So, I’m basically the “ditzy genius” character people claim to love.

Except “ditzy genius” people are not actually loved in real life.

This is what it’s actually like to be a “ditzy genius”:

People constantly question why you are a terrible adult when you are so intellectually “smart.”

They don’t believe you have executive dysfunction. They think you must be “lazy.” They constantly blame you for being “lazy” and “not spending enough time” on things.

If you forget something or make a mistake, the reaction from people isn’t “Oh well, everyone makes mistakes” but rather “How could you?!”

You internalize these criticisms. You, too, begin to feel like there’s something wrong with you. “How did I forget when I’m ‘so smart’? They must be right. I must be lazy and incompetent.”

You end up with low self-esteem and many negative thoughts about yourself.

That’s why I feel uncomfortable when people talk about how they love the “ditzy genius” character stereotype. It feels paternalistic.

You may like the fantasy of the “ditzy genius” character, but in fact, you don’t understand the real-life difficulties neurodivergent people in that situation face. In real life, you wouldn’t think we’re cute or adorable. You, like everyone else, would wonder what the hell is wrong with us.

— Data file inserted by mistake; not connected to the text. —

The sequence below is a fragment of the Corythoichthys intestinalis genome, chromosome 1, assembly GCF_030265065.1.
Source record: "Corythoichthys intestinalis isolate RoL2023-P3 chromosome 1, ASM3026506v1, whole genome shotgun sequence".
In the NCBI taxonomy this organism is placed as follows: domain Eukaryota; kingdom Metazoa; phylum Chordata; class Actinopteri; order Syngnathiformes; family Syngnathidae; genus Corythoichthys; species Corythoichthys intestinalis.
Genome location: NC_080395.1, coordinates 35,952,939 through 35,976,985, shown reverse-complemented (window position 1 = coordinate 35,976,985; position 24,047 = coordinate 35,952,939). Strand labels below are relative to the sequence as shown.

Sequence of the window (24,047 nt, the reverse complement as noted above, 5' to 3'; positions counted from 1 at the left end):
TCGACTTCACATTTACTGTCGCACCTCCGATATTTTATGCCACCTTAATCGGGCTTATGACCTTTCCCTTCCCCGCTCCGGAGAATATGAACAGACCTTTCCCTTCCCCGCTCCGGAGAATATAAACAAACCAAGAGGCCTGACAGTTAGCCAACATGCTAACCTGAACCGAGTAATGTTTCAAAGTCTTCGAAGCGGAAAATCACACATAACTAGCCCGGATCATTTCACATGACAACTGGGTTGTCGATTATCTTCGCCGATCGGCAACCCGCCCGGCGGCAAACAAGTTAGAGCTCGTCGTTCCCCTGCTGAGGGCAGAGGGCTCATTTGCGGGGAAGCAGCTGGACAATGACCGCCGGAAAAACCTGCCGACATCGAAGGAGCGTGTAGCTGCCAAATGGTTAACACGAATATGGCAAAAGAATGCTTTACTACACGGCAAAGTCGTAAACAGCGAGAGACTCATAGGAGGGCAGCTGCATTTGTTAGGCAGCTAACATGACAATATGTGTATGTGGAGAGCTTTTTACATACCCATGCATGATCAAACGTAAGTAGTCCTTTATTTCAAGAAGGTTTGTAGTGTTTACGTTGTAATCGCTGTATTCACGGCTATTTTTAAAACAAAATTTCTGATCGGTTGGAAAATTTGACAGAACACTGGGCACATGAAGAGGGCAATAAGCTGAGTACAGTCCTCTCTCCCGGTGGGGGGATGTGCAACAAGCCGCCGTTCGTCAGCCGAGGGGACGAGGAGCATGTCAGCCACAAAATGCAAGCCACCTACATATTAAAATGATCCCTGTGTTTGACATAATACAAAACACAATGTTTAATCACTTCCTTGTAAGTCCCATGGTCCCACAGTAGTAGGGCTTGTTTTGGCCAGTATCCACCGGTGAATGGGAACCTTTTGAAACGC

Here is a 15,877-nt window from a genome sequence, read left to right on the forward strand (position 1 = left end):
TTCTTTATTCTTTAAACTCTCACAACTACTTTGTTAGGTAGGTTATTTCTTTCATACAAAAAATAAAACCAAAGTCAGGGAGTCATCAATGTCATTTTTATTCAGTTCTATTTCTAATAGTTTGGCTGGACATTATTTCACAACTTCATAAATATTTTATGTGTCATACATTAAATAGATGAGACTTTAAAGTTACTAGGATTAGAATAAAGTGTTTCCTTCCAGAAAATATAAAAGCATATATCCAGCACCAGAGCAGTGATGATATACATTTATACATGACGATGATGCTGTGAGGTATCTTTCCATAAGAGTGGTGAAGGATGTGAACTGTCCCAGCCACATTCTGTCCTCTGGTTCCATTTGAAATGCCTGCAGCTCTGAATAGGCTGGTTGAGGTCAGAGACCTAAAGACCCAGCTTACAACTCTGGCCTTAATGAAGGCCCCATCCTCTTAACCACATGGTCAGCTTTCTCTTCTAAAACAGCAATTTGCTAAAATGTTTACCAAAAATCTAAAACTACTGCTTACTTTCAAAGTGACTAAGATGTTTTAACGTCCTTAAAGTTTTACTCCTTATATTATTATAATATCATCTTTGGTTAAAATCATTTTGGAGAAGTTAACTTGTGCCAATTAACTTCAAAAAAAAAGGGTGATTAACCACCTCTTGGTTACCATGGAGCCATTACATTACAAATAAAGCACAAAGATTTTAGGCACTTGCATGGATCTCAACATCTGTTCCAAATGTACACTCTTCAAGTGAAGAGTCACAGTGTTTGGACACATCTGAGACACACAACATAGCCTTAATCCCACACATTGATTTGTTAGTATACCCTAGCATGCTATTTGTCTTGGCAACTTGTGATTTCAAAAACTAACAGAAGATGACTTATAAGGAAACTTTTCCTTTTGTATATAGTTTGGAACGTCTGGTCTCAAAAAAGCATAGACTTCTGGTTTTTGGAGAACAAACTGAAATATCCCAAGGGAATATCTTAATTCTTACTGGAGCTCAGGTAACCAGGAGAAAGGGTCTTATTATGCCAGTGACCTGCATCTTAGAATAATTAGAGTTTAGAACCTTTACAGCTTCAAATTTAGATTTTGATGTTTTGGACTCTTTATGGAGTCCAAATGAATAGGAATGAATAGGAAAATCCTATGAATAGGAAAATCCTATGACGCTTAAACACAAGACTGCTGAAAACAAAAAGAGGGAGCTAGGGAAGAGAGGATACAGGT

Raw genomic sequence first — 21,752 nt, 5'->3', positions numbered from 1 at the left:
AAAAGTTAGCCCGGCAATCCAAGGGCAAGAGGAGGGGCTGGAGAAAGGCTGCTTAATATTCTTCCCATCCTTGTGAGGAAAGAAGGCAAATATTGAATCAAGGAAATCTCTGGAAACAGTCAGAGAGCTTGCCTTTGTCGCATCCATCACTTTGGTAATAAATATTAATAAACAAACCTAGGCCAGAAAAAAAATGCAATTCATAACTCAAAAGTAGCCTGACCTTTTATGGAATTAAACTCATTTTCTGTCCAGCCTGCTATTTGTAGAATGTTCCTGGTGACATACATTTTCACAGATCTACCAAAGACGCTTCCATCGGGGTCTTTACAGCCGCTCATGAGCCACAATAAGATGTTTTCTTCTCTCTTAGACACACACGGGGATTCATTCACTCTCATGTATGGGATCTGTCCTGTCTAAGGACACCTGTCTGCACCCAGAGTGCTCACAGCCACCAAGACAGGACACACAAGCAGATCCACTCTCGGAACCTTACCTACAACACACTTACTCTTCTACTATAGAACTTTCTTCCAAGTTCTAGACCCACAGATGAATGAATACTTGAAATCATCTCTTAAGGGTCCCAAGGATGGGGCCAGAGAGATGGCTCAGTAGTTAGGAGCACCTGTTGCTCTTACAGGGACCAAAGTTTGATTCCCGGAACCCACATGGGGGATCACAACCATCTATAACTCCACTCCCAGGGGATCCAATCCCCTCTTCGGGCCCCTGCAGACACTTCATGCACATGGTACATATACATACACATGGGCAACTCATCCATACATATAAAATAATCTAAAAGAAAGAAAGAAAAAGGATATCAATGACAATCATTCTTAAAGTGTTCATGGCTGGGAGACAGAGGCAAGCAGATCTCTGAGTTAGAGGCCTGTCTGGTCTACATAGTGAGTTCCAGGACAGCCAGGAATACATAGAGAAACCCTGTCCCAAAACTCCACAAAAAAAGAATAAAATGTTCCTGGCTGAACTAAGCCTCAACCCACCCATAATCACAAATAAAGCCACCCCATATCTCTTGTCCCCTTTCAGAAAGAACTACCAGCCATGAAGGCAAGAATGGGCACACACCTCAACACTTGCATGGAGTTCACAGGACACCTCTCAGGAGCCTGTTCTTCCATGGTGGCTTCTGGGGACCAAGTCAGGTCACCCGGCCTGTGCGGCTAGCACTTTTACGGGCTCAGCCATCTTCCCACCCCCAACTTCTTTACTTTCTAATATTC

Sigh.

(This also reminds me that I don’t think I’ve talked here about a devastating experience I had querying my book with an autistic protagonist, so I’ll try to remember to do that soon.)

Publishing anxiety

I thought, after I graduated law school, that I wouldn’t have to deal with the kind of long-lasting, constant anxiety that plagued me back then, but I was wrong.

Thanks to traditional publishing, anxiety has reared its head in my life again.

Social anxiety related to being autistic is the worst, because you can’t convince yourself that your fears are irrational. I really don’t know how to interact with people if I don’t have a script for the situation and I’ve never been in that situation before. And I have accidentally ruined relationships because of this–because my response wasn’t exactly what people expected, or I didn’t know the right balance of transparency vs. tact for the situation.

My latest fear is that I’ve screwed up a relationship with an agent who hasn’t signed me, but who asked for an R&R (revise and resubmit), due to the fact that they emailed me, I responded to their email, and they never replied to my response.

Emails are freaking hard to interpret, given that many people will be silent instead of replying, and it’s impossible to tell whether they’re ghosting you or essentially saying “OK” by silence.

Plus, is it possible to be ghosted by an agent? I know many agents won’t respond to queries if they’re not interested, but if you are in the weird gray space where they’re interested but haven’t signed you yet (which is admittedly a rare space to be in, hence all of my difficulties), is it possible for them to change their minds and ghost you?